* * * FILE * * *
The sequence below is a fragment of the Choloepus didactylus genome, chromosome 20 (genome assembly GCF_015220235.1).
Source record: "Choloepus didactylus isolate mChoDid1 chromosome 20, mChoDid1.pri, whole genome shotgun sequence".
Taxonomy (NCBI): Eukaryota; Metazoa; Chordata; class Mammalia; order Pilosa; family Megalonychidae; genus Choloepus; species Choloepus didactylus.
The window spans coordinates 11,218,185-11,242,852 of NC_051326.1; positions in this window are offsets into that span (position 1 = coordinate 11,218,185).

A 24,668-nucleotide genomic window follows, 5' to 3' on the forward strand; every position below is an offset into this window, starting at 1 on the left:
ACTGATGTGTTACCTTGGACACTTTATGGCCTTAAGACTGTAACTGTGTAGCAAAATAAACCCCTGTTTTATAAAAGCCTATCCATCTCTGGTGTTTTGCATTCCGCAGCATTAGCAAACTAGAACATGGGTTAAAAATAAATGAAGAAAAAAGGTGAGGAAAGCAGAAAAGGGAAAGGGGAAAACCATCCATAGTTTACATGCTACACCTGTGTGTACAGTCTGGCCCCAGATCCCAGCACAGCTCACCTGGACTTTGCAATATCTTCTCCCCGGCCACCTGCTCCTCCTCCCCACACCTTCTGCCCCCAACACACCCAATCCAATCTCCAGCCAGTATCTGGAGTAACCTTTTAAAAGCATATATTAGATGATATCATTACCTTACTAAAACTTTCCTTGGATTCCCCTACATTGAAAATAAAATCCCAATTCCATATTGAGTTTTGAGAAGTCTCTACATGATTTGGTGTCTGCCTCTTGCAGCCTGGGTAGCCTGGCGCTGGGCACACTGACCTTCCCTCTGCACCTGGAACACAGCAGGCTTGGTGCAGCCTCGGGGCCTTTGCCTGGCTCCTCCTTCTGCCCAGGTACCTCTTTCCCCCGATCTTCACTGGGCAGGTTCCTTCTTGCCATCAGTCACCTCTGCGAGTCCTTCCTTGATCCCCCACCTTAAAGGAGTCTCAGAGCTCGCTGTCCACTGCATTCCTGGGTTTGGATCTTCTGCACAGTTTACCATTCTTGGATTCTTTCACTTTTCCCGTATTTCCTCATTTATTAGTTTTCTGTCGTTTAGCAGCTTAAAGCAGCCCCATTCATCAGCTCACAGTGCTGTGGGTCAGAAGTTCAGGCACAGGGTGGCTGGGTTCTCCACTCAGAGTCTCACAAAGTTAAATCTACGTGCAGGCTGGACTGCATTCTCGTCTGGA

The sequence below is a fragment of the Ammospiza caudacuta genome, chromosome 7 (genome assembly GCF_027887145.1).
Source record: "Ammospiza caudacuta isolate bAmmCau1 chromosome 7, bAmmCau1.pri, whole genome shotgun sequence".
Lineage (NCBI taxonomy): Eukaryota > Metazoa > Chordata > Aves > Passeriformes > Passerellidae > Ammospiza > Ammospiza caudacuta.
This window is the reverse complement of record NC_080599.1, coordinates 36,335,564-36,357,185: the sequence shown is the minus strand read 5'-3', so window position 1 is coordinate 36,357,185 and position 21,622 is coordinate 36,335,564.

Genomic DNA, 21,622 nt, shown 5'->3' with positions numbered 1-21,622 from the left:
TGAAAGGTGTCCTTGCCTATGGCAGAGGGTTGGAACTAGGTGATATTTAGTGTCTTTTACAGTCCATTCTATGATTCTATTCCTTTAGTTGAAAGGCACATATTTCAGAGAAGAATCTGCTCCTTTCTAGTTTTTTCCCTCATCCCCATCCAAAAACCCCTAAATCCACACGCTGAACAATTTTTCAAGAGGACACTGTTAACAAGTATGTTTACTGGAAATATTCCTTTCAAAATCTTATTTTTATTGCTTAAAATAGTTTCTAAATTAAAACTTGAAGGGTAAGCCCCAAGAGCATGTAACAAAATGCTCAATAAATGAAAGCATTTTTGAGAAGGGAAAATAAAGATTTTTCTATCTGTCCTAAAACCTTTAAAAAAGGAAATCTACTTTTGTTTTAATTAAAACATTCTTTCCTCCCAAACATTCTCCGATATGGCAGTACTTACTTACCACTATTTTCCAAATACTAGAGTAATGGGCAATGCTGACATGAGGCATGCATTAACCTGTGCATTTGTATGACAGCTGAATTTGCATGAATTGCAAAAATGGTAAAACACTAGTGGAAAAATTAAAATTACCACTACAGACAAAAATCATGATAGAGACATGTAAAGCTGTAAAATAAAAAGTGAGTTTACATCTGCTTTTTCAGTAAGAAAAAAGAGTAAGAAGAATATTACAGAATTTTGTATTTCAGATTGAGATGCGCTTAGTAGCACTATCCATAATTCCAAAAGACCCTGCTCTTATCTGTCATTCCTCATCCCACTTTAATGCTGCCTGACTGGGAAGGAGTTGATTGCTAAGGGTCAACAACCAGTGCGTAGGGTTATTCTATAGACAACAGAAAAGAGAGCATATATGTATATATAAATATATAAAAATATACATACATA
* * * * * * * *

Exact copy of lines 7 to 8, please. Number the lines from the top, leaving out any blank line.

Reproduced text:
The sequence below is a fragment of the Ammospiza caudacuta genome, chromosome 7 (genome assembly GCF_027887145.1).
Source record: "Ammospiza caudacuta isolate bAmmCau1 chromosome 7, bAmmCau1.pri, whole genome shotgun sequence".